The global economy faces diverse and complex challenges, but we can play a key role in presenting opportunities to our clients that will generate positive impact for everyone.”

Ben Way

Group Head, Macquarie Asset Management

Read Ben Way's letter to investors.

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The views expressed represent the investment team’s assessment as of December 2022 and should not be considered a recommendation to buy, hold, or sell any security, and should not be relied on as research or investment advice.

Investing involves risk including the possible loss of principal.

Past performance does not guarantee future results.

All charts are for illustrative purposes only. Charts have been prepared by Macquarie Asset Management unless otherwise noted.

International investments entail risks including fluctuation in currency values, differences in accounting principles, or economic or political instability. Investing in emerging markets can be riskier than investing in established foreign markets due to increased volatility, lower trading volume, and higher risk of market closures. In many emerging markets, there is substantially less publicly available information and the available information may be incomplete or misleading. Legal claims are generally more difficult to pursue.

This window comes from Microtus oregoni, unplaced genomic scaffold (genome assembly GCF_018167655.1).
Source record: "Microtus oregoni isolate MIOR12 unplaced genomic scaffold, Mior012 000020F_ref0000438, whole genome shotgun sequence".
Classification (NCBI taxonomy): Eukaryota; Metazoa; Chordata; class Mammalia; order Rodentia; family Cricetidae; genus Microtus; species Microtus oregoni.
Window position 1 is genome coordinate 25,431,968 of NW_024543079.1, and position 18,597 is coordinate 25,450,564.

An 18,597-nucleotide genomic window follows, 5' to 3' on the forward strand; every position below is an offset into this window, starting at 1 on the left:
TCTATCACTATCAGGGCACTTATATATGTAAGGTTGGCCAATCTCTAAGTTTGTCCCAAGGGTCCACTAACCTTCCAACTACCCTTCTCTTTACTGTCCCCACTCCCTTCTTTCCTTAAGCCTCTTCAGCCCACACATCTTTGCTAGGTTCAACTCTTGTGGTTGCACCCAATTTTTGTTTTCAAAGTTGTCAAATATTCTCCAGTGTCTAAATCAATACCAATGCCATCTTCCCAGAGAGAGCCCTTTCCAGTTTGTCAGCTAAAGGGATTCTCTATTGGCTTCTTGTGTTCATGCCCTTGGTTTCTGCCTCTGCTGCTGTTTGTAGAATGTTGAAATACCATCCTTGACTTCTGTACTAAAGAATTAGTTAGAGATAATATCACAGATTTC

The disruptions caused by natural disasters, pandemics, or similar events could prevent the Fund from executing advantageous investment decisions in a timely manner and could negatively impact the Fund's ability to achieve its investment objective and the value of the Fund's investments.